According to the flash Eurobarometer survey 304 (European Commission, 2010), about 89% of European employers who recruited higher education graduates in the past five years were satisfied with the skills of their new recruits: they agreed that these graduates had the skills required to work in their company. These employers were mostly dissatisfied with the foreign language skills as well as the soft skills (problem solving, planning/ organisation skills, interpersonal skills, team working) of the graduates hired. Concerns are often expressed in employer surveys about the inability of businesses to find workers with the right set of soft skills. (CEDEFOP, Skills Shortages and Gaps in European Enterprises, 2015).

Skill gaps at work vary across generations, highlighting the challenges of tailoring CVET provision to the needs of different groups of learners. Compared to their older colleagues, younger employees are more likely to have higher skill gaps in technical skills and soft skills (communication, teamwork, customer-handling and problem solving). Older workers are more likely to have skill gaps in foreign languages, abilities to learn and apply new methods and techniques (including new technology) and in digital skills. (CEDEFOP, Skills, Qualifications and Jobs in the EU: the Making of a Perfect Match? 2015)

In 2015, ManpowerGroup surveyed more than 41,700 hiring managers in 42 countries to identify the proportion of employers having difficulty filling positions, which jobs are difficult to fill, and why. More than one in five hiring managers (22%) say that lack of experience is behind talent shortages and 17% report a lack of workplace competencies. The most frequent soft skills deficits are lack of professionalism (6%) and lack of enthusiasm, motivation and a learning mindset (6%). (ManPower 2015 Talent Shortage Survey).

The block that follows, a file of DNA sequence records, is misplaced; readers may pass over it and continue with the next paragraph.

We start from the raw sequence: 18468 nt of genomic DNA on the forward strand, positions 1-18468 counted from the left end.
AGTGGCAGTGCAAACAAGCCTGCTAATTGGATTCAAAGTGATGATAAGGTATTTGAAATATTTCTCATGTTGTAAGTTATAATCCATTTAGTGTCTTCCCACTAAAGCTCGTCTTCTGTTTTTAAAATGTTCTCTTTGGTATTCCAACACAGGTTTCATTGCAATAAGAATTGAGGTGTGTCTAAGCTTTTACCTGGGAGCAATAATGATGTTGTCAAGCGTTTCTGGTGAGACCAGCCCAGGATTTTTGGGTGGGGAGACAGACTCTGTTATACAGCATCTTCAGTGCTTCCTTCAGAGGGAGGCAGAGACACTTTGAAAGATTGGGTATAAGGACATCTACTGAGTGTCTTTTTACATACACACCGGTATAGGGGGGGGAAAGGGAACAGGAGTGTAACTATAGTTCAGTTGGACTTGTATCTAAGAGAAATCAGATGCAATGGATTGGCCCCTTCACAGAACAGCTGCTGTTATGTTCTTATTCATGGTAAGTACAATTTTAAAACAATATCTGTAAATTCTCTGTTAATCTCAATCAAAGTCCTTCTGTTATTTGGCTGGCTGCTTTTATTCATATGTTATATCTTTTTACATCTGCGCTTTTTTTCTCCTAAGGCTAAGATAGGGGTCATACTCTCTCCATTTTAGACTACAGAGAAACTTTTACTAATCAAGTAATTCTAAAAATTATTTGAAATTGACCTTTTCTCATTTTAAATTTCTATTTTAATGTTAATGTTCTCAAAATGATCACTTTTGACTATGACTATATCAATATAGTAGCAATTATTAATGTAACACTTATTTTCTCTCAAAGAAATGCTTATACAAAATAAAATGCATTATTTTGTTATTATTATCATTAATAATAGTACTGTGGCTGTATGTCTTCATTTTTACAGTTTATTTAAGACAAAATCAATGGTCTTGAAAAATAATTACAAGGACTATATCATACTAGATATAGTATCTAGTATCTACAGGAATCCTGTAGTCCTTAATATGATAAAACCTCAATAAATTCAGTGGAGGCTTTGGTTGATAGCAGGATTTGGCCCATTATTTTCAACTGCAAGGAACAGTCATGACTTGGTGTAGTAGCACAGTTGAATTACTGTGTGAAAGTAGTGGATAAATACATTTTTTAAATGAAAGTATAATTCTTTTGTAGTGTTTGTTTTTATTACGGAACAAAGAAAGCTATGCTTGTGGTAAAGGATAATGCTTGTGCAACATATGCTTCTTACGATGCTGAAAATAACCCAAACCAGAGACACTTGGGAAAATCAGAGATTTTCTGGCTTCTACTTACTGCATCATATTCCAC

Keeping up with high skill requirements to carry out one’s job tasks is dependent on learning (non-formal and informal) taking place in enterprises. While part of workers’ learning depends on individual attitudes, much is embedded in job design and in the wider organisational context supportive of the learning process (such as intercollegiate learning and supervisory support). (CEDEFOP, Skills Shortages and Gaps in European Enterprises, 2015).

The main non-IT skills demanded in the ICT sector include:
  • business skills (creativity, innovation, customer service, sales),
  • project management,
  • communication and
  • foreign language skills. (CEDEFOP, EU Skills Panorama Analytical Highlight, 2012).

5.2 Desk research in partner countries

The desk research in partner countries was performed in February-March 2016, aiming to supplement the initial analysis of European level documents and studies.

5.2.1 Partner regions and ICT sector
The project consortium is composed of 6 partners from 5 European countries: Romania, Cyprus, Spain, Norway and the Netherlands. In the case of some partner countries, the analysis focused on smaller regions: Harghita county in Romania, Madrid region in Spain, Oslo region in Norway and Friesland province in the Netherlands. Cyprus being a small